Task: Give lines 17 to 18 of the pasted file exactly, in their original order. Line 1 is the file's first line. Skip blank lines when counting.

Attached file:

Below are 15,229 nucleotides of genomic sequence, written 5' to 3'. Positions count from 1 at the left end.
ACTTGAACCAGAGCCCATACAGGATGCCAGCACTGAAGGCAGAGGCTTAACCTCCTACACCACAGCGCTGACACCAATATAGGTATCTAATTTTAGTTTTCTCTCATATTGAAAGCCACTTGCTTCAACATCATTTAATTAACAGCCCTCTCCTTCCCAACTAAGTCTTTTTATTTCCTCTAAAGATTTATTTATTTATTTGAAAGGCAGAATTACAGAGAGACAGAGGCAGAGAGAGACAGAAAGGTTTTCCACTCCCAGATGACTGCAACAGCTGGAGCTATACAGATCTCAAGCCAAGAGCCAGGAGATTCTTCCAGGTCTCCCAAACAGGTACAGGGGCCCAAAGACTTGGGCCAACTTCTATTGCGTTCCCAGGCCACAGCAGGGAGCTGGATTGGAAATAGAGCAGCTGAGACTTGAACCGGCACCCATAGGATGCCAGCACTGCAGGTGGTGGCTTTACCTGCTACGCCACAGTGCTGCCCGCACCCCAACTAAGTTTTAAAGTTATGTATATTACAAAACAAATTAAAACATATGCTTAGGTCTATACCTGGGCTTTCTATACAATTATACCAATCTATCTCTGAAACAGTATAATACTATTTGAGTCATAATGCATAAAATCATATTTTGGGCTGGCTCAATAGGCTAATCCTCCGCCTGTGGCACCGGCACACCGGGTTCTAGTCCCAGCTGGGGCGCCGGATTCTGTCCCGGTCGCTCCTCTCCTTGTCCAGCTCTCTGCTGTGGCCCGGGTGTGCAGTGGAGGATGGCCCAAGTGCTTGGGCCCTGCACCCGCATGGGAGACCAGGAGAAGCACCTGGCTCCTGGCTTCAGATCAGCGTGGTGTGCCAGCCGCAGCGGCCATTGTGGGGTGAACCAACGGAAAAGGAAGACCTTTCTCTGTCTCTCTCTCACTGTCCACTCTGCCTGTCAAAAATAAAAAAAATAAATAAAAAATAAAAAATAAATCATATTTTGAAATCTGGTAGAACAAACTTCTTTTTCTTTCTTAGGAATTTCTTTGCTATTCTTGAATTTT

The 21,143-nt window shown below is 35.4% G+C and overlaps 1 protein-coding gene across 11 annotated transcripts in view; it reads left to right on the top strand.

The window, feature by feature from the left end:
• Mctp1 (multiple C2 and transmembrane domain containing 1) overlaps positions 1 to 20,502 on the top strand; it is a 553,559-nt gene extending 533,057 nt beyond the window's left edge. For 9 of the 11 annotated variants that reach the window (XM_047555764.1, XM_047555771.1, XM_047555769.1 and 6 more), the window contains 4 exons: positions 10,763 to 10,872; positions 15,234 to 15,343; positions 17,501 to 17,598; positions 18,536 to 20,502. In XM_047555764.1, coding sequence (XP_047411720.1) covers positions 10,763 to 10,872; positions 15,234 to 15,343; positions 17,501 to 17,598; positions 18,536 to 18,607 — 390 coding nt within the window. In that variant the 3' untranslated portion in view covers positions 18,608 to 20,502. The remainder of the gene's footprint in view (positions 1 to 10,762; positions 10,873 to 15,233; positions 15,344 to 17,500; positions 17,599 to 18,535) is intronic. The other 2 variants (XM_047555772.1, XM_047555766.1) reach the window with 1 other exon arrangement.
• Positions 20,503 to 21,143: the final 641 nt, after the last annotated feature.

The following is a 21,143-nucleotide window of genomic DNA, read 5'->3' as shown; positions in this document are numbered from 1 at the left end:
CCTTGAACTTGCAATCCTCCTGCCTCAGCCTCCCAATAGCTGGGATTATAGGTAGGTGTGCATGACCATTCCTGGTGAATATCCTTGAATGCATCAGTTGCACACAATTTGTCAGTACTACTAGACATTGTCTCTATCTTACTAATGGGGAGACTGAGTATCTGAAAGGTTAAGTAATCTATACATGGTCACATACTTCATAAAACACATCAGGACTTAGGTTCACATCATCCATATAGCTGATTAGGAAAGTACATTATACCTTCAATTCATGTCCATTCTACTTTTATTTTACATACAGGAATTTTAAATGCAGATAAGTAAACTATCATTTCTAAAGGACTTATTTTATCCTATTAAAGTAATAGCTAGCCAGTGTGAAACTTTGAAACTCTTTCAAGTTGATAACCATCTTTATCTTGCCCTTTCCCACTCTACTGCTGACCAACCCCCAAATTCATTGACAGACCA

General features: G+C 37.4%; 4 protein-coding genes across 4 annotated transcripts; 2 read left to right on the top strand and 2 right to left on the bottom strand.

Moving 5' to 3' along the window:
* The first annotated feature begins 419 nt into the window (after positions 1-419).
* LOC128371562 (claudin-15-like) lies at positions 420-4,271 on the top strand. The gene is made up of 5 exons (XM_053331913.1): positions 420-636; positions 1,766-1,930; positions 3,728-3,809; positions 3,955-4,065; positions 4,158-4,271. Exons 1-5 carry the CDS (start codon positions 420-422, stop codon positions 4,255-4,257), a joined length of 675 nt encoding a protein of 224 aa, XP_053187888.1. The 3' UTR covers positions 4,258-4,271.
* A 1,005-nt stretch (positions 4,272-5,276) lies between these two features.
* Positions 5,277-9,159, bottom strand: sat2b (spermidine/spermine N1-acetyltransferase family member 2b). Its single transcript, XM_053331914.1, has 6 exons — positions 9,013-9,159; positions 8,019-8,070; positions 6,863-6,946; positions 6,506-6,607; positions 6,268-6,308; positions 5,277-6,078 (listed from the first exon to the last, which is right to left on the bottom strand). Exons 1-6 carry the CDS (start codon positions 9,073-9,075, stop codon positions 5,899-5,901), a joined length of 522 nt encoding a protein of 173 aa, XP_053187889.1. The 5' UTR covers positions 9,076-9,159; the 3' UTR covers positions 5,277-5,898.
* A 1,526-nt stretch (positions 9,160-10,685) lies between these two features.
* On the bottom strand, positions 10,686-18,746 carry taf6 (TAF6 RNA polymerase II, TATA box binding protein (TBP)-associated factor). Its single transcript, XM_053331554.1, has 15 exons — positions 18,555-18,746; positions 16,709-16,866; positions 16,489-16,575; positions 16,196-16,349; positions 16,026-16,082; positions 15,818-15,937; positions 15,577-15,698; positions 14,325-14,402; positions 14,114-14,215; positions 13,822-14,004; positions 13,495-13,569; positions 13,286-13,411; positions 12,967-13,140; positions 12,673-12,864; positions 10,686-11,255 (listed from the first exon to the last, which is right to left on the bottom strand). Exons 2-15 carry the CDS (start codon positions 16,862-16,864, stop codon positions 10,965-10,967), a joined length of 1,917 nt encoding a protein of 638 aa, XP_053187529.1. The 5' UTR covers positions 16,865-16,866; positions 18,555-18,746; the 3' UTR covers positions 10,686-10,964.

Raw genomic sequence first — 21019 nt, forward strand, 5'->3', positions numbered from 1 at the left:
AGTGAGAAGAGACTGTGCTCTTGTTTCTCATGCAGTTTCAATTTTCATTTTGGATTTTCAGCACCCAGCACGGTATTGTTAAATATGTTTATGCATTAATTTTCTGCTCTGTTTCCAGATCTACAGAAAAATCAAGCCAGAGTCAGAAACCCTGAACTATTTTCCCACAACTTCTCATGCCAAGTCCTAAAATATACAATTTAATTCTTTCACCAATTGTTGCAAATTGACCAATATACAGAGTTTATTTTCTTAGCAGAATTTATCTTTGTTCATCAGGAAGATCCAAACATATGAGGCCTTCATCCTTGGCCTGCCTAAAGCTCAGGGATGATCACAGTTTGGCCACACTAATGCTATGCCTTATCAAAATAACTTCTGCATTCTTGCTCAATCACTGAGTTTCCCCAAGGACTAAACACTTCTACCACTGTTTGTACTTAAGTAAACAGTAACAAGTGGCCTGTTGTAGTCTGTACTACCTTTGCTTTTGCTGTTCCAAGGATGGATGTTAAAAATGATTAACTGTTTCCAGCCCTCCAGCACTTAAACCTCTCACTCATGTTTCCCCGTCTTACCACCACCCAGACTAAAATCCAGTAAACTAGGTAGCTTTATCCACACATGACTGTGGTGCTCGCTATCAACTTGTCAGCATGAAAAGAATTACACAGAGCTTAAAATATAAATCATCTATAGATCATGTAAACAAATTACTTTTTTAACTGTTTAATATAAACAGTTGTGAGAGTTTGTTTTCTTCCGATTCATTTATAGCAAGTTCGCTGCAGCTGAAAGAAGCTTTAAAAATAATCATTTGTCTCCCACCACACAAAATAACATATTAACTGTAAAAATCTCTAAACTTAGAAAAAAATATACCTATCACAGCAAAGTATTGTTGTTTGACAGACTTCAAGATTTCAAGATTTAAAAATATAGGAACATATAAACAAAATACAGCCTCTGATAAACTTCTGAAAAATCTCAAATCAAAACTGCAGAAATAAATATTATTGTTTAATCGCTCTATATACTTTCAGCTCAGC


Raw genomic sequence first — 21019 nt, forward strand, 5'->3', positions numbered from 1 at the left:
AGTGAGAAGAGACTGTGCTCTTGTTTCTCATGCAGTTTCAATTTTCATTTTGGATTTTCAGCACCCAGCACGGTATTGTTAAATATGTTTATGCATTAATTTTCTGCTCTGTTTCCAGATCTACAGAAAAATCAAGCCAGAGTCAGAAACCCTGAACTATTTTCCCACAACTTCTCATGCCAAGTCCTAAAATATACAATTTAATTCTTTCACCAATTGTTGCAAATTGACCAATATACAGAGTTTATTTTCTTAGCAGAATTTATCTTTGTTCATCAGGAAGATCCAAACATATGAGGCCTTCATCCTTGGCCTGCCTAAAGCTCAGGGATGATCACAGTTTGGCCACACTAATGCTATGCCTTATCAAAATAACTTCTGCATTCTTGCTCAATCACTGAGTTTCCCCAAGGACTAAACACTTCTACCACTGTTTGTACTTAAGTAAACAGTAACAAGTGGCCTGTTGTAGTCTGTACTACCTTTGCTTTTGCTGTTCCAAGGATGGATGTTAAAAATGATTAACTGTTTCCAGCCCTCCAGCACTTAAACCTCTCACTCATGTTTCCCCGTCTTACCACCACCCAGACTAAAATCCAGTAAACTAGGTAGCTTTATCCACACATGACTGTGGTGCTCGCTATCAACTTGTCAGCATGAAAAGAATTACACAGAGCTTAAAATATAAATCATCTATAGATCATGTAAACAAATTACTTTTTTAACTGTTTAATATAAACAGTTGTGAGAGTTTGTTTTCTTCCGATTCATTTATAGCAAGTTCGCTGCAGCTGAAAGAAGCTTTAAAAATAATCATTTGTCTCCCACCACACAAAATAACATATTAACTGTAAAAATCTCTAAACTTAGAAAAAAATATACCTATCACAGCAAAGTATTGTTGTTTGACAGACTTCAAGATTTCAAGATTTAAAAATATAGGAACATATAAACAAAATACAGCCTCTGATAAACTTCTGAAAAATCTCAAATCAAAACTGCAGAAATAAATATTATTGTTTAATCGCTCTATATACTTTCAGCTCAGC